Microsoft shrinks Windows 8 install time

Microsoft shrinks Windows 8 install time

Summary: Microsoft has cut down the install time of Windows 8 with the help of some deployment tools.


Microsoft has made Windows 8 adoption easier by cutting down the installation time of the new operating system, according to Microsoft Windows deployment marketing manager Michael Niehaus.

He was speaking at the TechEd 2012 Deploying Windows 8 session in the Gold Coast, Queensland.

Windows 8 will be launched in October, and it touts a new visual look from previous Windows releases. The OS is made to operate seamlessly across desktop and tablet devices, and is intended to work on the same type of hardware that's compatible with Windows 7. This means that users will not have to invest in new equipment, according to Niehaus.

Microsoft has made the deployment of Windows 8 much faster than its predecessors. The install time of Windows 7 on a virtual machine running on a standard workstation is 15 minutes. Windows 8 cuts that time down to 10 minutes. That's for a brand new OS install, not just an upgrade.

For comparison's sake, Windows 7 expands to 8GB when applied to disk, and Windows 8 is about 7.76GB.

For those who are looking to upgrade, going from Windows 7 to Windows 8 on a machine with no data or apps would take 20 minutes. Going from Windows Vista to Windows 7 would be about 30 minutes.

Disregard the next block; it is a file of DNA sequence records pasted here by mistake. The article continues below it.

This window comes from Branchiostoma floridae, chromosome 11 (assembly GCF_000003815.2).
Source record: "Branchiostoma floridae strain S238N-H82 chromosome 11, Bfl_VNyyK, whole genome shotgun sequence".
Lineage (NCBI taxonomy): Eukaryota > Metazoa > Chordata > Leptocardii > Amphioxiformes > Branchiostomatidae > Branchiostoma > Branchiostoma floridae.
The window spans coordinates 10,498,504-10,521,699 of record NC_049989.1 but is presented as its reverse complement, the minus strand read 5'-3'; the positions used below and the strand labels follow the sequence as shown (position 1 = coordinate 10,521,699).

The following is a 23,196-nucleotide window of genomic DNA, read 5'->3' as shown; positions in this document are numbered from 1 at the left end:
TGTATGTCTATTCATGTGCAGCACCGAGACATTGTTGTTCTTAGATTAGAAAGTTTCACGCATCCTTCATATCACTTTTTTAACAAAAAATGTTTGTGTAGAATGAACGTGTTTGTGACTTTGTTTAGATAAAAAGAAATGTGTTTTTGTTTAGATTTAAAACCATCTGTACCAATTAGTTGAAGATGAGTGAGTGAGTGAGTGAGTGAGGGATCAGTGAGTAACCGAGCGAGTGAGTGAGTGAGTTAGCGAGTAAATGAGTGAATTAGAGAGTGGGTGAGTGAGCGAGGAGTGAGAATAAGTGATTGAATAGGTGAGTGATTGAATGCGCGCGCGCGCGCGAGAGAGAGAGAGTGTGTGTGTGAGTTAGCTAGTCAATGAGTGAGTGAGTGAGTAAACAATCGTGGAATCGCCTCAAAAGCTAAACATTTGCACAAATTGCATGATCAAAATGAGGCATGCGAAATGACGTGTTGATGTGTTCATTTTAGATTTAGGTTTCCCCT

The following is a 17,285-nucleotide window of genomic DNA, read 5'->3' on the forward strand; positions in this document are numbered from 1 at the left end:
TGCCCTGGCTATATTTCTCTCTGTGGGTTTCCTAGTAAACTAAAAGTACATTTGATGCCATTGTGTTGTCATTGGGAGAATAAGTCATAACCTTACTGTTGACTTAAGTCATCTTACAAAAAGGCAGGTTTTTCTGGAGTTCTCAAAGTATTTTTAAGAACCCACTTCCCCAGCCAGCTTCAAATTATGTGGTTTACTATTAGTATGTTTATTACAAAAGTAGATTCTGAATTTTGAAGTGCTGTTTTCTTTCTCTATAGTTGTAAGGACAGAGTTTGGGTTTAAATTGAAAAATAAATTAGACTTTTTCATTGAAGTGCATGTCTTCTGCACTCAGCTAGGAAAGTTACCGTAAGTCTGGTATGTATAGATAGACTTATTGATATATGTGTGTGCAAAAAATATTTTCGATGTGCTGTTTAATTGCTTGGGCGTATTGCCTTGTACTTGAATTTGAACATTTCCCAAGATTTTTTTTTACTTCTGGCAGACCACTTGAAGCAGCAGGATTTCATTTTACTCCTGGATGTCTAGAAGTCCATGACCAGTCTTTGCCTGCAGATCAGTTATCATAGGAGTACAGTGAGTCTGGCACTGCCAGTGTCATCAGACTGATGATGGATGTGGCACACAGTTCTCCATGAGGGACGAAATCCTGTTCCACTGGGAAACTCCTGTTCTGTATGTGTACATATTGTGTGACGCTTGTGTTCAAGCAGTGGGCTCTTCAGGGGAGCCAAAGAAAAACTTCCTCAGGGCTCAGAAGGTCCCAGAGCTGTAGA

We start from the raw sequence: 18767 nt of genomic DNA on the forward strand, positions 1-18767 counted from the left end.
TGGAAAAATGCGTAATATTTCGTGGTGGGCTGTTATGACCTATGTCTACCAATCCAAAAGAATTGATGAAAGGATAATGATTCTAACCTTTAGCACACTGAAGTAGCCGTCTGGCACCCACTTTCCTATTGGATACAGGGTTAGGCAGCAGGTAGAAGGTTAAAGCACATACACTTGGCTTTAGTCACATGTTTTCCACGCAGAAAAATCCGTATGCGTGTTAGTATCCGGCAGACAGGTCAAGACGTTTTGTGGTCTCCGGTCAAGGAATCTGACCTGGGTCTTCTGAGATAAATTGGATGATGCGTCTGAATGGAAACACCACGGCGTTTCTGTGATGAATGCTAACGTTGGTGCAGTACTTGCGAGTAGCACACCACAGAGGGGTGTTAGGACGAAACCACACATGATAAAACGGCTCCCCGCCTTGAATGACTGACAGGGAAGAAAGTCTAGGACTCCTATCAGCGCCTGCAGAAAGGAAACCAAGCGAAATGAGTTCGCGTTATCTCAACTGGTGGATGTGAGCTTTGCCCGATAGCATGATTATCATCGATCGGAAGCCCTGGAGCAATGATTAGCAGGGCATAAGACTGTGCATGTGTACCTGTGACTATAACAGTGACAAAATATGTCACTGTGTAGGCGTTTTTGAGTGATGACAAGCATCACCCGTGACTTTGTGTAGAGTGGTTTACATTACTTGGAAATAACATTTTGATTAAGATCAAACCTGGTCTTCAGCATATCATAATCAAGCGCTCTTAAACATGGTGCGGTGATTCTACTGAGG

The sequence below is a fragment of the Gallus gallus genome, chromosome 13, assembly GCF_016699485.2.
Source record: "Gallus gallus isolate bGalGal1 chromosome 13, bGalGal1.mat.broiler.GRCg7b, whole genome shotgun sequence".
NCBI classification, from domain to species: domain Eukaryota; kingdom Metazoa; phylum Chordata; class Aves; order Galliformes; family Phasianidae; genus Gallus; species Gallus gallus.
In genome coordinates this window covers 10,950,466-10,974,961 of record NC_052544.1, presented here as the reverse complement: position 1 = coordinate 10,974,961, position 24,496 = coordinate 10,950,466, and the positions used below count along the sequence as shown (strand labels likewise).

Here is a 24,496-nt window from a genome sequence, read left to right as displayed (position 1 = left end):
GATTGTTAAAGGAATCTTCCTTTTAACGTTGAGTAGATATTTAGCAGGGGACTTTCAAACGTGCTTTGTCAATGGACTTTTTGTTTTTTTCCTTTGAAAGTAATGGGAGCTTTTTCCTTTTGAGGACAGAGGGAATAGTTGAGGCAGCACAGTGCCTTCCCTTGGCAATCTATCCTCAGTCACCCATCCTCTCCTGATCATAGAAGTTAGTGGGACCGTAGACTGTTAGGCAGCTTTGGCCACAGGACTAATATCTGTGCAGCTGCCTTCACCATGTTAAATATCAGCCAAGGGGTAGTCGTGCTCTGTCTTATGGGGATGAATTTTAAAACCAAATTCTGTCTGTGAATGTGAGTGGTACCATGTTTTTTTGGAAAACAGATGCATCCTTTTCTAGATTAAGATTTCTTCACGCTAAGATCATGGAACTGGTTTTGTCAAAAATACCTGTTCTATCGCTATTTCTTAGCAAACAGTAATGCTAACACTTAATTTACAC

But when it comes to upgrading a machine loaded with data and apps, that's when the difference becomes significant.

"There have been some fundamental changes to the upgrade process that will improve the upgrade time regardless of how much you throw at it," Niehaus said.

But none of the install-time improvements can be attributed to the OS itself; the deployment tools take all the credit. These include Microsoft's user state migration tool (USMT) 4.0 and Windows pre-installation environment (PE).

"As long as you don't have any software or driver compatibility issues, then the upgrade process should be pretty smooth going from Windows 7 to Windows 8," Niehaus said.

Despite the improvements, Niehaus conceded that enterprises may still be hesitant about adopting Windows 8.

"Maybe it's still something most people do for their home machines and it's not so much something done for enterprise deployments," he said.

Spandas Lui attended TechEd 2012 as a guest for Microsoft.

Topics: Microsoft, Operating Systems

Spandas Lui

About Spandas Lui

Spandas forayed into tech journalism in 2009 as a fresh university graduate spurring her passion for all things tech. Based in Australia, Spandas covers enterprise and business IT.

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  • See, Microsoft Cares About Its Customers

    Spending less time each time you have to reinstall Windows will easily save up to $50,000 per year per seat. Less time spent on reinstalling means more time to spend on rebooting. With those sorts of productivity gains, upgrading to Windows 8 is a no-brainer. Heck, not even a no-brainer, it’s a no-cerebral-cortexer. You don’t even need a functioning brain stem to see how great an improvement that is! Anybody who nay-says Windows 8 upgrades after this more than just stupid, they’re not worthy to be described as organic life at all.
  • Question for the author, Spandas Lui

    You must be without much talent if ZDNet has you writing a whole article on decreased install time.

    Maybe you can write another article about the boot screen alone.